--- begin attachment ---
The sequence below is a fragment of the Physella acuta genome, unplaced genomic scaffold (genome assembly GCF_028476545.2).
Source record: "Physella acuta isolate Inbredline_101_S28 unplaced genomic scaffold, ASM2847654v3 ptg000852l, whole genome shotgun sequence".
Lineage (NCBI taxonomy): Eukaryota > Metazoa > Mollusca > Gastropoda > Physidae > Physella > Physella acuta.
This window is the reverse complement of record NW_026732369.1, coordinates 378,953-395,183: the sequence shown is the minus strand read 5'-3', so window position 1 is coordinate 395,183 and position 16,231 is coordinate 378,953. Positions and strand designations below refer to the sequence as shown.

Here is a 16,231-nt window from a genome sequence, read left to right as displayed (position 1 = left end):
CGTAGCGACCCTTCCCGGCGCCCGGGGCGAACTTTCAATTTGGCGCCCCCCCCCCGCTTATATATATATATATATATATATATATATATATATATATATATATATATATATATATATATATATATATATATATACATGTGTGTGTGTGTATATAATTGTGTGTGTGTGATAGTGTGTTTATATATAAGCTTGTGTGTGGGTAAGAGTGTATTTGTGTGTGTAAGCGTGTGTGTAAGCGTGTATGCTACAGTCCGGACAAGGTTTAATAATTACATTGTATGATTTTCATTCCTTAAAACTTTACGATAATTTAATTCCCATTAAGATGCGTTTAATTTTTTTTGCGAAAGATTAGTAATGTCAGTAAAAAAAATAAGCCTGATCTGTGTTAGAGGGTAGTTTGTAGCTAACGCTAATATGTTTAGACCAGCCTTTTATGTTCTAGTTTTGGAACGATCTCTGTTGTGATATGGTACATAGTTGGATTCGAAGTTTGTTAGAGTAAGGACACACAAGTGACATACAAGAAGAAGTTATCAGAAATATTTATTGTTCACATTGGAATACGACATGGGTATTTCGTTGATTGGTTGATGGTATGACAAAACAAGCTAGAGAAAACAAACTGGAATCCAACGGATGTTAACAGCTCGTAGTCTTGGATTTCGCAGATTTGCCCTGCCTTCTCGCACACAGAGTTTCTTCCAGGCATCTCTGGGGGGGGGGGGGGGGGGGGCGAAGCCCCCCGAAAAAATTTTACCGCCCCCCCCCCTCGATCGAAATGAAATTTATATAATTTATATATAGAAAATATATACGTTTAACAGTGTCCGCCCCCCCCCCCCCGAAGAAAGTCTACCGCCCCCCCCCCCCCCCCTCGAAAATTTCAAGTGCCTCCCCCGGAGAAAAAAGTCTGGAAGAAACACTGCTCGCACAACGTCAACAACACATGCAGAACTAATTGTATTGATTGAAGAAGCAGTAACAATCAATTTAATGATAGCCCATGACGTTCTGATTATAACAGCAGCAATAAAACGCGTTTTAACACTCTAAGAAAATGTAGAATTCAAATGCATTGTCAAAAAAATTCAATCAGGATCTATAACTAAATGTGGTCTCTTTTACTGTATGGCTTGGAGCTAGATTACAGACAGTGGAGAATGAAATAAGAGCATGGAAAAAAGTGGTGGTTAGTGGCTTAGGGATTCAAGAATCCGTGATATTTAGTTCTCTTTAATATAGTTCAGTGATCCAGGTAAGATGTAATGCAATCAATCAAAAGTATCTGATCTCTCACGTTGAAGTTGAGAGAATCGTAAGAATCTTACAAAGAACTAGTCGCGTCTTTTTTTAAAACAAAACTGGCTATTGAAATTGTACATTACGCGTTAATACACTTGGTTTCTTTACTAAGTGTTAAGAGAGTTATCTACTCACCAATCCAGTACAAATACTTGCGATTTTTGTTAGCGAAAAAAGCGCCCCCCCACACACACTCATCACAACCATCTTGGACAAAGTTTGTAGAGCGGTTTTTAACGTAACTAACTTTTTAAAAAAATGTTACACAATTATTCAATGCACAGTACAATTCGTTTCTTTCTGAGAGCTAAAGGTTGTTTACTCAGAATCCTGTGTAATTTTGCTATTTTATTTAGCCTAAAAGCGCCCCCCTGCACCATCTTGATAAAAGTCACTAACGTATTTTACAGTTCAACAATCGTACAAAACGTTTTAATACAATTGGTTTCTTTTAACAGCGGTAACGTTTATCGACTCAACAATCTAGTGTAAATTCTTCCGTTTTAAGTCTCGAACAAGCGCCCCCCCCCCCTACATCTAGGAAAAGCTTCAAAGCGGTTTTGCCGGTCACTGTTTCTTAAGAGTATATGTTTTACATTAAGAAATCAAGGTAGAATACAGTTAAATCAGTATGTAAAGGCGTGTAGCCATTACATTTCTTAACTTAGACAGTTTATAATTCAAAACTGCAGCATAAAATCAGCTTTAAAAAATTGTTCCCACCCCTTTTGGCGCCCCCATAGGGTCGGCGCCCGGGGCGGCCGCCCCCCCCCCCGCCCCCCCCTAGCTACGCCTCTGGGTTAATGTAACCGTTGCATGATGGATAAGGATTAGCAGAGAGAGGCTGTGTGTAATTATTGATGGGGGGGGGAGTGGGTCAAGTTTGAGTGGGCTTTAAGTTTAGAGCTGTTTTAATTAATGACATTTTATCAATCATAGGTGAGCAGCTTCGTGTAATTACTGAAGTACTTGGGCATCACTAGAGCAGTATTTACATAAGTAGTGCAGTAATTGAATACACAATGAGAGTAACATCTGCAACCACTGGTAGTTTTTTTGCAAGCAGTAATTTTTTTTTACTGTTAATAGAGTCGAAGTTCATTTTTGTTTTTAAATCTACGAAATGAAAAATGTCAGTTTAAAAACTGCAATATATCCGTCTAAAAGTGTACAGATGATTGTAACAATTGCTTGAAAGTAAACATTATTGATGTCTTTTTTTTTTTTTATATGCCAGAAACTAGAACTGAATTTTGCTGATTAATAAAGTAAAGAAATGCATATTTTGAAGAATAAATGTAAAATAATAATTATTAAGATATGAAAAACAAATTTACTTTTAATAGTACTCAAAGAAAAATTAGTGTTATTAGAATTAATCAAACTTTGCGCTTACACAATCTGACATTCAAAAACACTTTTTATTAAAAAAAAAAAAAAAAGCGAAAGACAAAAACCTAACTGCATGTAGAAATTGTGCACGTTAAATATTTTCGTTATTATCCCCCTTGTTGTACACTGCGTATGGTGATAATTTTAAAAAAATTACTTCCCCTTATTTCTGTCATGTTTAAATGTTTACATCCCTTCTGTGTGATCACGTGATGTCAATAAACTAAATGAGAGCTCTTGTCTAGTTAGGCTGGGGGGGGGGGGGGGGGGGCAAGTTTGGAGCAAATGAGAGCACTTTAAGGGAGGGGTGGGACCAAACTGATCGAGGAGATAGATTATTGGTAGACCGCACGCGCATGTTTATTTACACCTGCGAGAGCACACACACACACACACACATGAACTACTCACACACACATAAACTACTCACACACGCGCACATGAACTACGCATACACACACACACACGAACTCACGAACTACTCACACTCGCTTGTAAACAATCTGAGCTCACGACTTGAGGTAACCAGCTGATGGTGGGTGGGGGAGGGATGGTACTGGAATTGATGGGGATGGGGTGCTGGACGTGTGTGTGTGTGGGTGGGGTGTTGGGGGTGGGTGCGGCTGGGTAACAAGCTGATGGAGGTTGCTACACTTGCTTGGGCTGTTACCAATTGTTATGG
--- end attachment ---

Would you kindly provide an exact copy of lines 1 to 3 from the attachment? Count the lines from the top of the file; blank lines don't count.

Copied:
The sequence below is a fragment of the Physella acuta genome, unplaced genomic scaffold (genome assembly GCF_028476545.2).
Source record: "Physella acuta isolate Inbredline_101_S28 unplaced genomic scaffold, ASM2847654v3 ptg000852l, whole genome shotgun sequence".
Lineage (NCBI taxonomy): Eukaryota > Metazoa > Mollusca > Gastropoda > Physidae > Physella > Physella acuta.